The pamphlet, A Self-Guided Tour to Historical Buildings Within the City of Paso Robles is available by calling the Paso Robles Main Street Association at 805/238-4103 or through the Web site ( www.pasoroblesdowntown.org). This Web site is also a good source for an up-to-date calendar of local events.
Between where 9th and 15th streets cross Vine Street, there are nine restored Victorian-era homes. The loving care lavished on these artifacts has generated enthusiastic support from adjacent property owners. As a result, one of the singular festivities in Paso is the Vine Street Victorian Showcase Christmas. From 6 p.m. until 9 p.m. on the second Saturday of December (the 13th in 2003), the town turns out to walk Vine Street and visit, enjoy the beautiful homes, celebrate the season with music, and listen to Scrooge grumble about Christmas.
The California Mid-State Fair ( www.midstatefair.com) is a country fair that holds its own against many bigger, better-known fairs. This year's fair, titled "Vines, Wines, and Western Times," runs from July 23 through August 3. Expect to see livestock, an Elvis impersonator, Toby Keith, funnel cakes, a rodeo, barbecue, Loretta Lynn, and monster trucks. Additional entertainers ranging from Joan Jett and the Blackhearts to Carrot Top will perform on the four stages each night. Billing itself as "The Biggest Little Fair Anywhere," this event makes Paso bustle with summertime energy.
Often tapped as "the next Napa" because of the explosive growth of vineyard acreage over the past decade, Paso still retains its small-town feel. With the vineyards came the restaurants — a downtown building that housed the Rio Grande Café is now named Villa Creek and the menu includes entrées such as butternut squash enchiladas with corn, jack cheese, and tomatillo salsa.
The cross section of restaurants within a 10-minute walk of the Carnegie library features fine foods to tempt almost any palate. In addition to one or two sidewalk-style oak pit barbecues, local restaurants offer Mediterranean fare and the best of local fresh foods skillfully woven into what's termed California cuisine. The result is a variety that is wide enough to satisfy every visitor. Visitors who want to sample the award-winning wines of "the next Napa" can visit more than 35 local tasting rooms ( www.wineriesofpasorobles.com).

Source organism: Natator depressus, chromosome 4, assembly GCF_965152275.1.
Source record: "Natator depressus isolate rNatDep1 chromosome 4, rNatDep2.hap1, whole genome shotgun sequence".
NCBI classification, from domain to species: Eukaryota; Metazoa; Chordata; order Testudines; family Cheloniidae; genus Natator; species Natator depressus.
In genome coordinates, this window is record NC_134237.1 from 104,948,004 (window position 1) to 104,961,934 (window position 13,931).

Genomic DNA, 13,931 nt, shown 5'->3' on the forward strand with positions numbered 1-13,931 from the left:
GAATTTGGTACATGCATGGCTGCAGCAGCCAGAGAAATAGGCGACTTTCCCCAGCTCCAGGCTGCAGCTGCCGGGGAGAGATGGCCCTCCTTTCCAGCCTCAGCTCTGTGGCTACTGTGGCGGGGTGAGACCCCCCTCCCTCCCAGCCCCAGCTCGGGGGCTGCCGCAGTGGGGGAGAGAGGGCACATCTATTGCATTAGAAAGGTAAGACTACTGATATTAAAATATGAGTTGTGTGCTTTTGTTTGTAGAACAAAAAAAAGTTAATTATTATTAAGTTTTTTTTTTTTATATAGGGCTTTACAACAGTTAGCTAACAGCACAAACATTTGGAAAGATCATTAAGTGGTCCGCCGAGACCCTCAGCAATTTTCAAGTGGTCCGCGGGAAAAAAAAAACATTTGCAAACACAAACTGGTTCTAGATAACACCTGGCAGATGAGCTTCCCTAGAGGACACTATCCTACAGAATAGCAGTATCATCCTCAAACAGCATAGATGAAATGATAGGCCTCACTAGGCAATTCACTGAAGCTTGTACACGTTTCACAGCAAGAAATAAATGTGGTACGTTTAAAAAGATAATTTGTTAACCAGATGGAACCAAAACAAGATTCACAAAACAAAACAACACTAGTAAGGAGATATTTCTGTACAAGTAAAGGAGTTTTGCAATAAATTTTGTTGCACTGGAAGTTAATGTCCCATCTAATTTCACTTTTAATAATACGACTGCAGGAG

Fly-in visitors may want to look around for other local adventures. There are many. Hearst Castle ( www.hearstcastle.com) is only 40 minutes away by car. The small coastal towns of Morro Bay, Cayucos, and Cambria are enjoyable day jaunts, as are the attractions that abound along Highway 1 north of the Hearst Castle turnoff.
Northwest of Paso are two large lakes — San Antonio Lake and Lake Nacimiento — that help keep visitors cool during the heat of the summer. More information about the lakes is available on the Paso Robles Chamber of Commerce Web site ( www.pasorobleschamber.com) or by calling 805/238-0506.
Warbird lovers will want to stop at the Estrella Warbird Museum ( http://ewarbirds.org), located in one of the hangars on the south side of the airport.
Paso Robles has a big airport and it's a great destination for the flier who wants to hone his instrument flying skills, or to stay a little longer and visit one of the prettiest downtowns in California. Fly in yourself and search out Norma and the Paso Robles Main Street Association (the office is at 835 D Street, but if you look closely you'll see a sign that says "Norma's Way") to get personal care.
Visit the Victorian homes on Vine Street, take in the variety of preserved downtown buildings, and sip freshly ground coffee as you sit on one of the many comfortable benches around the park. You'll be back for another visit.
E-mail the author at firstname.lastname@example.org.
The Aircraft Owners and Pilots Association (AOPA) welcomed a Sept. 18 Federal Aviation Administration (FAA) announcement that it would host a “call to action summit” to address the barriers and potential challenges associated with equipping tens of thousands of aircraft for Automatic Dependent Surveillance-Broadcast (ADS-B) by the Jan. 1, 2020 deadline. ADS-B is a critical component of the NextGen air traffic modernization program.